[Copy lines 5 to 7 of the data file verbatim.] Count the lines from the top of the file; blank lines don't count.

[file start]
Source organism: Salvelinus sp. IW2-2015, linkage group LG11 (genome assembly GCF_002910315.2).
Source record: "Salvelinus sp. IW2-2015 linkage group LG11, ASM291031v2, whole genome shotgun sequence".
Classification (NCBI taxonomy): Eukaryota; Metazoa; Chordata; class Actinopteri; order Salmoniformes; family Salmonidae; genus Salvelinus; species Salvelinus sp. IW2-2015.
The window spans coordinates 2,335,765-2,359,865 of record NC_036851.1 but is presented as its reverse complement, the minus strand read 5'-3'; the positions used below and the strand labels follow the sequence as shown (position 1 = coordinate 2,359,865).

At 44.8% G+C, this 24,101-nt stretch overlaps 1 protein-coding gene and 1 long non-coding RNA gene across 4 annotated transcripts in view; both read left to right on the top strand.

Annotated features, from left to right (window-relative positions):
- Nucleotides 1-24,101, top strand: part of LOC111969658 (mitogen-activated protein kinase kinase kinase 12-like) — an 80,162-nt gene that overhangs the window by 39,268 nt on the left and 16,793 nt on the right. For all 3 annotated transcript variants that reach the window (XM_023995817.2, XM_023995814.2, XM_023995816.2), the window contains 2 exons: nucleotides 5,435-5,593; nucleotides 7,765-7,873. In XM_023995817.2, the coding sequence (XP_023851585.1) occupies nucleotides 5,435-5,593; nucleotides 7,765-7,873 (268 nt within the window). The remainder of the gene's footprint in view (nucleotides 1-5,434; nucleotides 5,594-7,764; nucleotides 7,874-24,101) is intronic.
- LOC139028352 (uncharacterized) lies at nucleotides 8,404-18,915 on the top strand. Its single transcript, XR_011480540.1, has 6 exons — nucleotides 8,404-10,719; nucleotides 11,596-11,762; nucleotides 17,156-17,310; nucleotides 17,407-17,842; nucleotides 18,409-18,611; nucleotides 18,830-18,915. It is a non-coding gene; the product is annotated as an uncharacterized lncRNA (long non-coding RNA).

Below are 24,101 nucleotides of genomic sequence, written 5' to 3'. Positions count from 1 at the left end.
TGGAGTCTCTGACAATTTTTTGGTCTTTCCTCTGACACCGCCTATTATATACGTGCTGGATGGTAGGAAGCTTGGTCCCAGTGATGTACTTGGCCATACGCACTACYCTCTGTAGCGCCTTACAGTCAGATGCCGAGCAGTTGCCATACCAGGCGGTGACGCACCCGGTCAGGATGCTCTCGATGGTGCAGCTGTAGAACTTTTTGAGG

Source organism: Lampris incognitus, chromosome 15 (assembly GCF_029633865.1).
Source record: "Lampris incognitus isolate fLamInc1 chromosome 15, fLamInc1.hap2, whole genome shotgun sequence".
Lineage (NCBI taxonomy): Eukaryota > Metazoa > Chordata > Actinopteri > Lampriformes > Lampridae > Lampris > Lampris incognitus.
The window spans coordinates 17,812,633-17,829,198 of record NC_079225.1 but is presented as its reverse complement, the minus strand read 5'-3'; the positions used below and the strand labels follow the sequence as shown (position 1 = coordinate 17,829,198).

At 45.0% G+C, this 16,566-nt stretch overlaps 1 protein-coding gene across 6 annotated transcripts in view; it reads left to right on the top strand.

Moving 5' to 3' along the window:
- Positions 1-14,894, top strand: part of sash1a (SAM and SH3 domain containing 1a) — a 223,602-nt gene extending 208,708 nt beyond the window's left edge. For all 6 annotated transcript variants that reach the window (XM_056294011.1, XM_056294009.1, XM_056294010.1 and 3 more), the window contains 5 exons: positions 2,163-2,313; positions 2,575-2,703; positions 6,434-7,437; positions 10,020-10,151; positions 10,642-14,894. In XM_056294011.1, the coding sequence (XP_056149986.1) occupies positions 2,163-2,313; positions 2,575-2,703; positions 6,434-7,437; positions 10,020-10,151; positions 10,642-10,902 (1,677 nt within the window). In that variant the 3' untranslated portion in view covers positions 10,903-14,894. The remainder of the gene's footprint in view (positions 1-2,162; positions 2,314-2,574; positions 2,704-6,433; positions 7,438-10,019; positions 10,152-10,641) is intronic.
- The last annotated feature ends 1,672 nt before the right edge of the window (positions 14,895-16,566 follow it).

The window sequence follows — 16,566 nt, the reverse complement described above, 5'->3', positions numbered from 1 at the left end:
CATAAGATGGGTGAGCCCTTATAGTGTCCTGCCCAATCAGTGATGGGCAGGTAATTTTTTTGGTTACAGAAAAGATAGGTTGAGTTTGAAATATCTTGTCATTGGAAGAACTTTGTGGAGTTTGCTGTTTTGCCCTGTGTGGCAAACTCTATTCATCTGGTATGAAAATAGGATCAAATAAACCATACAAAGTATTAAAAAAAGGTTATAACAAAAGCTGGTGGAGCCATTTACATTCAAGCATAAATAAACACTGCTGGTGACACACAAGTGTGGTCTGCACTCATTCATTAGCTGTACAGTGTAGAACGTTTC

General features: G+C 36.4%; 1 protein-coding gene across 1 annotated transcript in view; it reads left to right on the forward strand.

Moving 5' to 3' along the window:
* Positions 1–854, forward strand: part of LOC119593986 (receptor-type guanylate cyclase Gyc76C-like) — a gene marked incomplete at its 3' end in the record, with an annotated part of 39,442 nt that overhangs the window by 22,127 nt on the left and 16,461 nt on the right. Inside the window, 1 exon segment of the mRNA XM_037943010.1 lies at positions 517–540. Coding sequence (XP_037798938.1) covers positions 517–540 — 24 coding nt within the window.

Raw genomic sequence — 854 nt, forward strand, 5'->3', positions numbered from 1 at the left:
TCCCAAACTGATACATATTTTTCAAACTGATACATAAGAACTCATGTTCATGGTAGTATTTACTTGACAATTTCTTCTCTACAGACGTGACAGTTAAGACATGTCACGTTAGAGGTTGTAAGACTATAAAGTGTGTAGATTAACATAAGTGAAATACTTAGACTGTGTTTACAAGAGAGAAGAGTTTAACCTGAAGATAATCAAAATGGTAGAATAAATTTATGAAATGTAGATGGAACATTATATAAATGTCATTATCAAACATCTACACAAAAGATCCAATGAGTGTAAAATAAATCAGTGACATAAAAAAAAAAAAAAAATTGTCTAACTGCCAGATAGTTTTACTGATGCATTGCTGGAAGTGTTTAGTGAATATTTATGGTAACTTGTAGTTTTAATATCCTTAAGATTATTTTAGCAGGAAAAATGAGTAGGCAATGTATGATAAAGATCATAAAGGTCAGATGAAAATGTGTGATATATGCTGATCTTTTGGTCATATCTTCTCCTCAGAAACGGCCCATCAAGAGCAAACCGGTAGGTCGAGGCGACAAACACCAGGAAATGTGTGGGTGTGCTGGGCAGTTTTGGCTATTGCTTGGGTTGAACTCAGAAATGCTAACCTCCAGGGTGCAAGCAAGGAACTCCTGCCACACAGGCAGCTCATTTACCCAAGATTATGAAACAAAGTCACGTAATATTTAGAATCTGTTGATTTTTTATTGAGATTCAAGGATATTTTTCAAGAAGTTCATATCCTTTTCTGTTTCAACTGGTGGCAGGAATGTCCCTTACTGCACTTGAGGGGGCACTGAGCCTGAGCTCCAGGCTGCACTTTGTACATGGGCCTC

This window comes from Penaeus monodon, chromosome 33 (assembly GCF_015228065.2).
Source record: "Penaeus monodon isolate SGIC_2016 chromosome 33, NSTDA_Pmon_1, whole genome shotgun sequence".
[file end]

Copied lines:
At 44.8% G+C, this 24,101-nt stretch overlaps 1 protein-coding gene and 1 long non-coding RNA gene across 4 annotated transcripts in view; both read left to right on the top strand.

Annotated features, from left to right (window-relative positions):
- Nucleotides 1-24,101, top strand: part of LOC111969658 (mitogen-activated protein kinase kinase kinase 12-like) — an 80,162-nt gene that overhangs the window by 39,268 nt on the left and 16,793 nt on the right. For all 3 annotated transcript variants that reach the window (XM_023995817.2, XM_023995814.2, XM_023995816.2), the window contains 2 exons: nucleotides 5,435-5,593; nucleotides 7,765-7,873. In XM_023995817.2, the coding sequence (XP_023851585.1) occupies nucleotides 5,435-5,593; nucleotides 7,765-7,873 (268 nt within the window). The remainder of the gene's footprint in view (nucleotides 1-5,434; nucleotides 5,594-7,764; nucleotides 7,874-24,101) is intronic.